Moderators: Random Orbital Bob, nev, CHJ, Noel, Charley

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By AndyT
Suggestions so far seem mostly to hit the problem that just to carry on with what they get now, some groups of viewers would have to pay more than at present.
That's the opposite of all the previous upgrades (625 lines for BBC2, colour, digital for C5 and other extra channels) where most people willingly bought into the new technology.

But I see in the news today that Julian Knight, chair of the committee tasked with sorting this all out, has noticed that there are some technical challenges - perhaps he's been reading this thread!

Despite calls from some quarters for the BBC to become a Netflix-style subscription service, Knight said the idea of moving the corporation straight to a subscription service was “for the birds” given the technical challenges of putting still-popular television and radio channels behind a paywall.
By Rorschach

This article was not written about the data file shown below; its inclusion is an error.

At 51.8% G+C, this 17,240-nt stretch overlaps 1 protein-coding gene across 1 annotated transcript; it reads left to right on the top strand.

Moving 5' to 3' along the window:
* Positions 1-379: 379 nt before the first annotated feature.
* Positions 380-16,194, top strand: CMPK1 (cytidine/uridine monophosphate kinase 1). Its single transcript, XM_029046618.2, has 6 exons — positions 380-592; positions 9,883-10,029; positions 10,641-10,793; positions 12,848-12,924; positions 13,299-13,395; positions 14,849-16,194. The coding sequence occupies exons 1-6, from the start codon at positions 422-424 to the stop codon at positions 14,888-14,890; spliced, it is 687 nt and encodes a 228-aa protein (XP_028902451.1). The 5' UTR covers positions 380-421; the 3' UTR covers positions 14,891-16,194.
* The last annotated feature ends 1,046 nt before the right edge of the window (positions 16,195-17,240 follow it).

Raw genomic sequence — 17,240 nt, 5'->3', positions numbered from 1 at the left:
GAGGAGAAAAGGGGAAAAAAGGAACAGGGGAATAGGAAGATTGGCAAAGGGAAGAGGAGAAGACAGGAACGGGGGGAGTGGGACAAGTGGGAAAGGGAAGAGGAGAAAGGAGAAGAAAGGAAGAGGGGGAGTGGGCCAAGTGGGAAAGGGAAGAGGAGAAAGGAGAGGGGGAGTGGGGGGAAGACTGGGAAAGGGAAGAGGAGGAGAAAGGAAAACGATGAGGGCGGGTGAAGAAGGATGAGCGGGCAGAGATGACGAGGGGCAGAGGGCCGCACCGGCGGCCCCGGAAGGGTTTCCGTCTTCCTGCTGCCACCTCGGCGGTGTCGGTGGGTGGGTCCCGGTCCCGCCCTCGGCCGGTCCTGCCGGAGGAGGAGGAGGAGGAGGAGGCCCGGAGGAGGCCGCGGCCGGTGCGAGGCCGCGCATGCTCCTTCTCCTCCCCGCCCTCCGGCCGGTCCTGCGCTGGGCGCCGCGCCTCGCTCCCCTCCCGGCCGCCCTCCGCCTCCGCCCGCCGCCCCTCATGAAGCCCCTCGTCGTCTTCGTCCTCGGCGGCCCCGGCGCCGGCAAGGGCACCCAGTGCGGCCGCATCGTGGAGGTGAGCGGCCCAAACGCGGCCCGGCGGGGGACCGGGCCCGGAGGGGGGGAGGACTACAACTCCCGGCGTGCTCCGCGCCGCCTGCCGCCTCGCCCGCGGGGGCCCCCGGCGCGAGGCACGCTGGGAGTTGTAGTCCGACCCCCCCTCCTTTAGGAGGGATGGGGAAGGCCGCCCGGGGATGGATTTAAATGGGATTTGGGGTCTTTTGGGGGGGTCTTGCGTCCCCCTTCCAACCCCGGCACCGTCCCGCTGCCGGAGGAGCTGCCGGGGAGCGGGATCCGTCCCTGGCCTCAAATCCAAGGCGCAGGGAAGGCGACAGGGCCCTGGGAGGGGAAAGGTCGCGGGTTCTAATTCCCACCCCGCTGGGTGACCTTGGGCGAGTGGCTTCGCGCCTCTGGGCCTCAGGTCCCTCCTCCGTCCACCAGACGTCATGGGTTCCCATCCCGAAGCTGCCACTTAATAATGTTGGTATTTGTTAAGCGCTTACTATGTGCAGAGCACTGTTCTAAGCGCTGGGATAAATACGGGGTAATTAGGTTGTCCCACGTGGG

What Julian Knight isn't acknowledging though is that it is already behind a paywall, but one that people are forced to pay whether they want it or not. The technical challenge is making it fairer.
By Duncan A
I'm the last person to defend the BBC's "wokeness" and "news lite" reporting but many of the arguments around the licence fee revolve around the public service element, rather than technical issues.
If we accept that the BBC is to remain independent, accepting advertising becomes a can of worms. If your biggest advertiser is guilty of misdeeds, would Panorama be free to run an exposé?
The purpose of the licence fee is to remove the temptation to give in to commercial pressures and to distance the BBC from political interference. The latter is not entirely effective but it does work up to a point.
Perhaps the main discussion to be had is really whether we want a broadcaster that is more or less free of outside influences and pressures - it can never be entirely impartial as the people who work there have to make value judgements to please everybody. Impossible.
Hope this doesn't turn into another BBC thread; nothing in the above is meant to be controversial, just food for thought.